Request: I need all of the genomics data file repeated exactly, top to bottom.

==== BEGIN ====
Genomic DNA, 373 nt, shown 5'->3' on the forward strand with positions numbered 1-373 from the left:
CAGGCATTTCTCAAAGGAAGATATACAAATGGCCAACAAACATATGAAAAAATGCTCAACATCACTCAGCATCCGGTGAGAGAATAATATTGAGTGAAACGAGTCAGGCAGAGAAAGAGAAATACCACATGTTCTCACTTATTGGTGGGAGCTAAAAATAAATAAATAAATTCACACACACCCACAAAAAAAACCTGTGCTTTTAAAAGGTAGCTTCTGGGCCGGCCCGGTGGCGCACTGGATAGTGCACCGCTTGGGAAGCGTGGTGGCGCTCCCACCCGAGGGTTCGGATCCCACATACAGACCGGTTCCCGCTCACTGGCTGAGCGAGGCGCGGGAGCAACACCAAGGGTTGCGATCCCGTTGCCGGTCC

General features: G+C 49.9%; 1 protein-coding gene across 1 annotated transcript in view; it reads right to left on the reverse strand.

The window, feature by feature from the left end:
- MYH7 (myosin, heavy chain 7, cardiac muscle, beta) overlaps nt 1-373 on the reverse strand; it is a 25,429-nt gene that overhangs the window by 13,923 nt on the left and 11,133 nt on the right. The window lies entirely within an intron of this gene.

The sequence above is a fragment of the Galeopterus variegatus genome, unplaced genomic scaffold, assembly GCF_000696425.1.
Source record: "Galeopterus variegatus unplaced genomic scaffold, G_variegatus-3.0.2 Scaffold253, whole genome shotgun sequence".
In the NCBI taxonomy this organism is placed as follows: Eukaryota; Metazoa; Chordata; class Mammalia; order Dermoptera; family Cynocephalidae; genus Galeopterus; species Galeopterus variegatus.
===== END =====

Genomic DNA, 373 nt, shown 5'->3' on the forward strand with positions numbered 1-373 from the left:
CAGGCATTTCTCAAAGGAAGATATACAAATGGCCAACAAACATATGAAAAAATGCTCAACATCACTCAGCATCCGGTGAGAGAATAATATTGAGTGAAACGAGTCAGGCAGAGAAAGAGAAATACCACATGTTCTCACTTATTGGTGGGAGCTAAAAATAAATAAATAAATTCACACACACCCACAAAAAAAACCTGTGCTTTTAAAAGGTAGCTTCTGGGCCGGCCCGGTGGCGCACTGGATAGTGCACCGCTTGGGAAGCGTGGTGGCGCTCCCACCCGAGGGTTCGGATCCCACATACAGACCGGTTCCCGCTCACTGGCTGAGCGAGGCGCGGGAGCAACACCAAGGGTTGCGATCCCGTTGCCGGTCC

General features: G+C 49.9%; 1 protein-coding gene across 1 annotated transcript in view; it reads right to left on the reverse strand.

The window, feature by feature from the left end:
- MYH7 (myosin, heavy chain 7, cardiac muscle, beta) overlaps nt 1-373 on the reverse strand; it is a 25,429-nt gene that overhangs the window by 13,923 nt on the left and 11,133 nt on the right. The window lies entirely within an intron of this gene.

The sequence above is a fragment of the Galeopterus variegatus genome, unplaced genomic scaffold, assembly GCF_000696425.1.
Source record: "Galeopterus variegatus unplaced genomic scaffold, G_variegatus-3.0.2 Scaffold253, whole genome shotgun sequence".
In the NCBI taxonomy this organism is placed as follows: Eukaryota; Metazoa; Chordata; class Mammalia; order Dermoptera; family Cynocephalidae; genus Galeopterus; species Galeopterus variegatus.